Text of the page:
Just as we expect materials to expand on increasing temperature, so too is it our intuition that materials should shrink under pressure. The opposite effect — expansion when pressure is applied — is termed negative linear compressibility (NLC) and has only recently been observed experimentally to any significant extent. The material in question, Ag3[Co(CN)6], behaves much like a collapsible wine-rack in that its volume reduces by actually expanding strongly in one direction. But despite having magnitude, NLC in Ag3[Co(CN)6] does not have range: the framework collapses to a new phase at just 0.19 GPa.
So what can be done, and does it even matter?
By including well ordered stacks of monovalent cations within the same basic framework structure, we have now shown how to prevent shear-induced collapse whilst still retaining the structural motif responsible for strong NLC. K+ ions can sit within the gaps of the structure and stop framework collapse — a tactic akin to placing wine bottles into the molecular “wine-rack” to stop it folding up! The result is the material KMn[Ag(CN)2]3, which we have found to exhibit the most extreme persistent NLC effect ever discovered (extending beyond 2 GPa).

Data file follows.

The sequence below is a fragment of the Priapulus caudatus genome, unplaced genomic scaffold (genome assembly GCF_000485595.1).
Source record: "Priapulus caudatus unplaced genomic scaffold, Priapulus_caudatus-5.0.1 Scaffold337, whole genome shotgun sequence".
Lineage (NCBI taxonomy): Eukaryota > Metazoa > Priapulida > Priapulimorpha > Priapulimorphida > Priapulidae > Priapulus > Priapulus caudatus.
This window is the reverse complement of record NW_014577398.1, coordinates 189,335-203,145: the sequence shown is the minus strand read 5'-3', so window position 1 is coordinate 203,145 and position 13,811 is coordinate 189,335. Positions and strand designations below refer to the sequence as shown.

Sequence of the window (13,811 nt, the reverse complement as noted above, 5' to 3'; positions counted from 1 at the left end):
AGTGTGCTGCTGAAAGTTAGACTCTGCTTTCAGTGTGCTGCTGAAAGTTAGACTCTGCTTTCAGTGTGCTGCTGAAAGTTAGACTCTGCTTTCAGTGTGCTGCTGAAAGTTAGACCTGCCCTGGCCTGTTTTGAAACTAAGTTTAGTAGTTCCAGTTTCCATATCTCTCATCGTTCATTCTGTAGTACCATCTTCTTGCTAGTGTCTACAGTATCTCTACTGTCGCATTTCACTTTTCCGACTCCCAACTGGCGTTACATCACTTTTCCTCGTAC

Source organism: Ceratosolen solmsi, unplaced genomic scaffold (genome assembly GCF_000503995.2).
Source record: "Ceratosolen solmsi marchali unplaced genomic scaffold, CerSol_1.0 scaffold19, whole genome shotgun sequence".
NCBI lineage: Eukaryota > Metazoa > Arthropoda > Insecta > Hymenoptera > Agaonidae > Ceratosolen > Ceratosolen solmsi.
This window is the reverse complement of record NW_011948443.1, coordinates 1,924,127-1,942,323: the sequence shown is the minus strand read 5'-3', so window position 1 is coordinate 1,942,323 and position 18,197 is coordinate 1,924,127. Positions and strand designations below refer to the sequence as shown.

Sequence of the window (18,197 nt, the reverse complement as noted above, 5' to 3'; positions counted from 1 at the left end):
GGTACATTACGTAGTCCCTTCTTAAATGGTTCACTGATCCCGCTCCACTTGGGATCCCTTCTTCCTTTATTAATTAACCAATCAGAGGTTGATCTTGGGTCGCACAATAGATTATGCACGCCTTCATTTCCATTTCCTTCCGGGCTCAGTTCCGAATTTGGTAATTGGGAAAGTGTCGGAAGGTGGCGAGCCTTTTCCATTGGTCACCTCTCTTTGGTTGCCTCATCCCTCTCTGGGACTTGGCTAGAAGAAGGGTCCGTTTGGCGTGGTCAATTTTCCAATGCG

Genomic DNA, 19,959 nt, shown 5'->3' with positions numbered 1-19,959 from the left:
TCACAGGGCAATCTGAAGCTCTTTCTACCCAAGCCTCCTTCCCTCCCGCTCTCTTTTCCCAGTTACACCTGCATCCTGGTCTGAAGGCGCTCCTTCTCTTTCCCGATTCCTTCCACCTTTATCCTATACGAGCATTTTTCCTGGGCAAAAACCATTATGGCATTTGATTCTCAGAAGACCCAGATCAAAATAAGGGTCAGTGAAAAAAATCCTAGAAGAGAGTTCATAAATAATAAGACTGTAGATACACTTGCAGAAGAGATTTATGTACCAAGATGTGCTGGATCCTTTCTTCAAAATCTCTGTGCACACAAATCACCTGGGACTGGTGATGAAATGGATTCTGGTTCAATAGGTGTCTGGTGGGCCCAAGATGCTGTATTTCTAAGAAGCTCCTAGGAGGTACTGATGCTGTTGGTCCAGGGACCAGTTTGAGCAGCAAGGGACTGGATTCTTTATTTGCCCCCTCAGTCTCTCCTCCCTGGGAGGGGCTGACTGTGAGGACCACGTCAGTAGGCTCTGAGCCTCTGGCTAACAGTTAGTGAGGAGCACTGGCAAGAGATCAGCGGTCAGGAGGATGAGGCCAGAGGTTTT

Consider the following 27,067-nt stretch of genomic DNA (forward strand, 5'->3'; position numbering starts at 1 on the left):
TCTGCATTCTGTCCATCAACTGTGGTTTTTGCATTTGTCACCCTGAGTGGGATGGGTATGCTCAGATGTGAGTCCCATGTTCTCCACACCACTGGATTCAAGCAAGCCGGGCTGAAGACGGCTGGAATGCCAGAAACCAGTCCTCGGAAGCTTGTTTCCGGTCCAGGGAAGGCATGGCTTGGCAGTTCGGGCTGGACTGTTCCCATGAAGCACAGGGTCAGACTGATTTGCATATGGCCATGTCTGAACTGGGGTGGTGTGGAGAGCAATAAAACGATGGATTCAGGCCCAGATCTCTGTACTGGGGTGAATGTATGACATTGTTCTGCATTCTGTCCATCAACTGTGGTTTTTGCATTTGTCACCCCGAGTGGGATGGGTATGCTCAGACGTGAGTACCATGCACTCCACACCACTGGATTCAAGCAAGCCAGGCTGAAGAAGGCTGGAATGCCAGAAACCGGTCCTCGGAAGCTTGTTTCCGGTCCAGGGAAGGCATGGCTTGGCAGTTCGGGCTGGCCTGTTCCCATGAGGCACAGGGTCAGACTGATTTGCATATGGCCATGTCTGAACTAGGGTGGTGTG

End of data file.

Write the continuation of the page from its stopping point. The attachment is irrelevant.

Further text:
Any potential applications of NLC — from transcontinental fibre optic cables junctions to bullet proof armour — require materials that perform over as large a pressure range as possible. Consequently, KMn[Ag(CN)2]3 and its structural relatives are now the first realistic candidates to exploit this unusual phenomenon in next-generation engineering materials.